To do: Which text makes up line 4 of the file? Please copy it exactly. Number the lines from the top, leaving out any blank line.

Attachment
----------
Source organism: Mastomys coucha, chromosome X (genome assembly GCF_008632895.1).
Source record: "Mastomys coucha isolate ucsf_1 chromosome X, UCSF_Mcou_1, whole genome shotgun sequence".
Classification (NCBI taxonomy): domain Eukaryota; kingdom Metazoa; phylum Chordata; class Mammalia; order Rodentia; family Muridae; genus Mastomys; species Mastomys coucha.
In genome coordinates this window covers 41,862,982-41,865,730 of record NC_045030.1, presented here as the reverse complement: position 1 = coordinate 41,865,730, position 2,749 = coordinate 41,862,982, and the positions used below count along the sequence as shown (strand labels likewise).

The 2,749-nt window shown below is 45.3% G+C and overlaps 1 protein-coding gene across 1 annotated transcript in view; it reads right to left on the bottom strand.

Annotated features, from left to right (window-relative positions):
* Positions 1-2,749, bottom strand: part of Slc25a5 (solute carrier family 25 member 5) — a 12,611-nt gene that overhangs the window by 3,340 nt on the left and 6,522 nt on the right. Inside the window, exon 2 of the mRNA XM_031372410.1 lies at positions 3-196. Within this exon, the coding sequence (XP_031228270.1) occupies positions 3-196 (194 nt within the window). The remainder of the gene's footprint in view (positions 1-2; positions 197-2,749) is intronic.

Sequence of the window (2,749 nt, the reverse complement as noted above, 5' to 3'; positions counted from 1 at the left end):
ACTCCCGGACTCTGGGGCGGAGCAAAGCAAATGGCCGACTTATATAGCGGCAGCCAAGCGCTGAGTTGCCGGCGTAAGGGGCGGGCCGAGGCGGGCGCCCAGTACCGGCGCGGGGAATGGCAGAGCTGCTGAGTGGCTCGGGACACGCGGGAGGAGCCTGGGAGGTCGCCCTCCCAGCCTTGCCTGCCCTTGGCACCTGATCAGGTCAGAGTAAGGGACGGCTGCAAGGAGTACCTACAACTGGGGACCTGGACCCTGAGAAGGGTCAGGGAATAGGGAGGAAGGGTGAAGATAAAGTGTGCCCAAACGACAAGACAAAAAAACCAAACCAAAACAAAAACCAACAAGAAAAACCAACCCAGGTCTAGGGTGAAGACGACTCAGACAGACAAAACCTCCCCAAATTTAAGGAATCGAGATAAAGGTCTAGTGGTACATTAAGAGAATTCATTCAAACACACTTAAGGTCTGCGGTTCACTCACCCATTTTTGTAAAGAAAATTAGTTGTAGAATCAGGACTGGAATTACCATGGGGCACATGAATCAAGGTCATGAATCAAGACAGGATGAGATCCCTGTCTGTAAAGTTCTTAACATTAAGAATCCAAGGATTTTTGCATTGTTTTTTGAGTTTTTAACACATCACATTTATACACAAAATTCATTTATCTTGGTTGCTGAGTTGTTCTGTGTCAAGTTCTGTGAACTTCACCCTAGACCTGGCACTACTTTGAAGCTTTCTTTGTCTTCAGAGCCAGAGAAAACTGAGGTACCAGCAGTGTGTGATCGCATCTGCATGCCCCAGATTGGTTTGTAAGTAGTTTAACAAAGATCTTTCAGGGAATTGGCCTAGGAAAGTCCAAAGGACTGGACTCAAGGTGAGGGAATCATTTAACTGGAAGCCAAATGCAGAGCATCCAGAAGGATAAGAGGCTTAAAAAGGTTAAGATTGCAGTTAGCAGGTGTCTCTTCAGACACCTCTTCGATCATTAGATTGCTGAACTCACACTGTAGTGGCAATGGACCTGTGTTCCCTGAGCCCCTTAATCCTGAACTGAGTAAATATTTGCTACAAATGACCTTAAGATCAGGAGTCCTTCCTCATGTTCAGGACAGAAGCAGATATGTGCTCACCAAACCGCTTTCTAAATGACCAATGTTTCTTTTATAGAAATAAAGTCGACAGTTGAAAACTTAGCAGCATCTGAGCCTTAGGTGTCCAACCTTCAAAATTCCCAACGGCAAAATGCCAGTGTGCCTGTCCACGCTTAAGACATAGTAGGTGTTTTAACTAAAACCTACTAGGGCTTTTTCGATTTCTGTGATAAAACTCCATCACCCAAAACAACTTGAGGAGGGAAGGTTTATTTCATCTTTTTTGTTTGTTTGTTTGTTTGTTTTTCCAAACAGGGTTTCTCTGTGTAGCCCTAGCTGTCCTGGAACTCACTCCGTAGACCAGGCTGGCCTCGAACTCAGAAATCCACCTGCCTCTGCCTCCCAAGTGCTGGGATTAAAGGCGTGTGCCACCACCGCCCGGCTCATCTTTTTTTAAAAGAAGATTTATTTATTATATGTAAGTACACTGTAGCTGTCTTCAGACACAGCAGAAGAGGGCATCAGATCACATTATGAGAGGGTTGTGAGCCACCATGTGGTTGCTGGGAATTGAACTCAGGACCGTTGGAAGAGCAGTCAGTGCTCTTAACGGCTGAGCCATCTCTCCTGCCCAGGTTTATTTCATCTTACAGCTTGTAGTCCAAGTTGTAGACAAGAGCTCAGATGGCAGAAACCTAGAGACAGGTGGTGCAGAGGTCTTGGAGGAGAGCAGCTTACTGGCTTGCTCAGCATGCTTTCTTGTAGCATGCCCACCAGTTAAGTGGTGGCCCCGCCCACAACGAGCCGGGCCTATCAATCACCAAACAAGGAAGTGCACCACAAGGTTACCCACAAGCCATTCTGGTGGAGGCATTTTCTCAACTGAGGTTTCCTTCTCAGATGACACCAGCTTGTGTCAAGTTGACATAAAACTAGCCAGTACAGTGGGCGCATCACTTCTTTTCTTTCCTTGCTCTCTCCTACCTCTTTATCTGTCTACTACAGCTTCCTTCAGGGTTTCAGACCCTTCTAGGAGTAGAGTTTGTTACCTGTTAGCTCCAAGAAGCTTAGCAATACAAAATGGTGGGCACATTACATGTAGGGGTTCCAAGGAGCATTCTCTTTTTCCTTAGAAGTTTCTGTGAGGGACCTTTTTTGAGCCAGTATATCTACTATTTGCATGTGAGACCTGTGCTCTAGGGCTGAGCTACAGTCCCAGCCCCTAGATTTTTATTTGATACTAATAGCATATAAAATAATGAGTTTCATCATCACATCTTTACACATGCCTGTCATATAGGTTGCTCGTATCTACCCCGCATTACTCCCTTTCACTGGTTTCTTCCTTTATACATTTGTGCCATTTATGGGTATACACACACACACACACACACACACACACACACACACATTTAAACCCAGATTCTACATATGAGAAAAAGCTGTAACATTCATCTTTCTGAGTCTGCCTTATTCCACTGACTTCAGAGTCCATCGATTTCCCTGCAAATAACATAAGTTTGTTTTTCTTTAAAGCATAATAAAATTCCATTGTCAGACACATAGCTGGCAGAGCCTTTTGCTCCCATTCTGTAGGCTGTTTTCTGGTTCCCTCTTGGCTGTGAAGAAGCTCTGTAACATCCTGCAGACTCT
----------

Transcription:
In genome coordinates this window covers 41,862,982-41,865,730 of record NC_045030.1, presented here as the reverse complement: position 1 = coordinate 41,865,730, position 2,749 = coordinate 41,862,982, and the positions used below count along the sequence as shown (strand labels likewise).